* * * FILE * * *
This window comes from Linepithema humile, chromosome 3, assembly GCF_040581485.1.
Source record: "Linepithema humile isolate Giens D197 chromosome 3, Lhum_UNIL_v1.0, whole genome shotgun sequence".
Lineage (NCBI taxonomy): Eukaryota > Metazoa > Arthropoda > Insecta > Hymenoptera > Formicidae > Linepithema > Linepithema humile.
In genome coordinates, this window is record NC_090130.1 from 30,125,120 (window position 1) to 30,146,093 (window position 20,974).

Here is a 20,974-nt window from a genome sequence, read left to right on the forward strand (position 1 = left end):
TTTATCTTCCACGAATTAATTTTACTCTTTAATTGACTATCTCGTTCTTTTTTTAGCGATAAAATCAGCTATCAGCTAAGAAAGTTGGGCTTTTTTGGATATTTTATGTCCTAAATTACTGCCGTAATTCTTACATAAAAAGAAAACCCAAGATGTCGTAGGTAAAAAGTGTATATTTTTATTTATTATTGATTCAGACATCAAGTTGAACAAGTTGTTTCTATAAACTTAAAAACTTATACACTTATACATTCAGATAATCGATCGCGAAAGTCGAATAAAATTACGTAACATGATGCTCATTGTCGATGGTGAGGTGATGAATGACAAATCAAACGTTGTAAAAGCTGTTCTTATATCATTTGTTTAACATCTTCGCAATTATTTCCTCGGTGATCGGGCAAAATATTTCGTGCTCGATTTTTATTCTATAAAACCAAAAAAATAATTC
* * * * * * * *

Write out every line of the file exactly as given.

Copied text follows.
This window comes from Linepithema humile, chromosome 3, assembly GCF_040581485.1.
Source record: "Linepithema humile isolate Giens D197 chromosome 3, Lhum_UNIL_v1.0, whole genome shotgun sequence".
Lineage (NCBI taxonomy): Eukaryota > Metazoa > Arthropoda > Insecta > Hymenoptera > Formicidae > Linepithema > Linepithema humile.
In genome coordinates, this window is record NC_090130.1 from 30,125,120 (window position 1) to 30,146,093 (window position 20,974).

Here is a 20,974-nt window from a genome sequence, read left to right on the forward strand (position 1 = left end):
TTTATCTTCCACGAATTAATTTTACTCTTTAATTGACTATCTCGTTCTTTTTTTAGCGATAAAATCAGCTATCAGCTAAGAAAGTTGGGCTTTTTTGGATATTTTATGTCCTAAATTACTGCCGTAATTCTTACATAAAAAGAAAACCCAAGATGTCGTAGGTAAAAAGTGTATATTTTTATTTATTATTGATTCAGACATCAAGTTGAACAAGTTGTTTCTATAAACTTAAAAACTTATACACTTATACATTCAGATAATCGATCGCGAAAGTCGAATAAAATTACGTAACATGATGCTCATTGTCGATGGTGAGGTGATGAATGACAAATCAAACGTTGTAAAAGCTGTTCTTATATCATTTGTTTAACATCTTCGCAATTATTTCCTCGGTGATCGGGCAAAATATTTCGTGCTCGATTTTTATTCTATAAAACCAAAAAAATAATTC